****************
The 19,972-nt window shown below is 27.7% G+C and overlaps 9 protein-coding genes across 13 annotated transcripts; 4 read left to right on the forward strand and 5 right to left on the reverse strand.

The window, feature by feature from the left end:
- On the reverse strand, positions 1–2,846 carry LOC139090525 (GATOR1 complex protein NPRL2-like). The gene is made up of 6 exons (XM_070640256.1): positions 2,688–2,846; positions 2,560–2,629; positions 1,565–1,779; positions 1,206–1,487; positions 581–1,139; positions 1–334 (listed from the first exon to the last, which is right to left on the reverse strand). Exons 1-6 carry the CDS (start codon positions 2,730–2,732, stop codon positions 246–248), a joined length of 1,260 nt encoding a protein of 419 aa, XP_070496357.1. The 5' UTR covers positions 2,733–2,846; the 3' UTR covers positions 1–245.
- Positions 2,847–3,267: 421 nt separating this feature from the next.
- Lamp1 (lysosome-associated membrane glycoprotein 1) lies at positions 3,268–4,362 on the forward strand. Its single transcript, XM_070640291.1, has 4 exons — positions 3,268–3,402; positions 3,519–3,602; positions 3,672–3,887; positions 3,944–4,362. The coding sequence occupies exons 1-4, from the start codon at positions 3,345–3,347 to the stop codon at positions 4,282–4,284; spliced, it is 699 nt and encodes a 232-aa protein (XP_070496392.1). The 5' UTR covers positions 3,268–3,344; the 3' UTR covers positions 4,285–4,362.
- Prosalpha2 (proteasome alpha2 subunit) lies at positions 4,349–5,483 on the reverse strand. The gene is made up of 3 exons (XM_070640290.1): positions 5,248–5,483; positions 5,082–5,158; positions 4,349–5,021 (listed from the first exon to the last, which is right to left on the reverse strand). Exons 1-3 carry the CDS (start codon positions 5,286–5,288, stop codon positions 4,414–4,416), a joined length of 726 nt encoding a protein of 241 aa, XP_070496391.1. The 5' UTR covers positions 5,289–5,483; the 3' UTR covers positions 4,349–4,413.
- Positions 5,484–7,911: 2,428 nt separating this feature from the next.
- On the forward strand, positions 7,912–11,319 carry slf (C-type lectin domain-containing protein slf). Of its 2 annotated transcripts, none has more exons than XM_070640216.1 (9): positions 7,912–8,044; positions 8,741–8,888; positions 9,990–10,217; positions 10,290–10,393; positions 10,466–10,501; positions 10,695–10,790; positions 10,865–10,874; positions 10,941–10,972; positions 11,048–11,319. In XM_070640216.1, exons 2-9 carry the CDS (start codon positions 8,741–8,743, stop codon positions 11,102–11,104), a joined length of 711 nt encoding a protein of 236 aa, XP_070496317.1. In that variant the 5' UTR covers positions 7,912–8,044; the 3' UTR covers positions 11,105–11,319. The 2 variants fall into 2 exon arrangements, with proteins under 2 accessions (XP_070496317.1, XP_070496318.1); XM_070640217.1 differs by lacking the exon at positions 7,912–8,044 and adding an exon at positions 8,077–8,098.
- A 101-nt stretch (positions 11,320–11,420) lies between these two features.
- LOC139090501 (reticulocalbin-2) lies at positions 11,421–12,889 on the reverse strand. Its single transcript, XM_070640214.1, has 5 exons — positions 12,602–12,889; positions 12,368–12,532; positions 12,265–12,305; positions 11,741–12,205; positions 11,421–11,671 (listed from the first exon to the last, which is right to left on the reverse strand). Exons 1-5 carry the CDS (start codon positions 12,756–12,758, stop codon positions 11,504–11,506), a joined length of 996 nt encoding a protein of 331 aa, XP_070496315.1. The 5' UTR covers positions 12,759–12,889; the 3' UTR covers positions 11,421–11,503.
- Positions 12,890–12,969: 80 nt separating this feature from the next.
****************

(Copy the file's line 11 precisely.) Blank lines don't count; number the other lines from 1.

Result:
- Positions 12,890–12,969: 80 nt separating this feature from the next.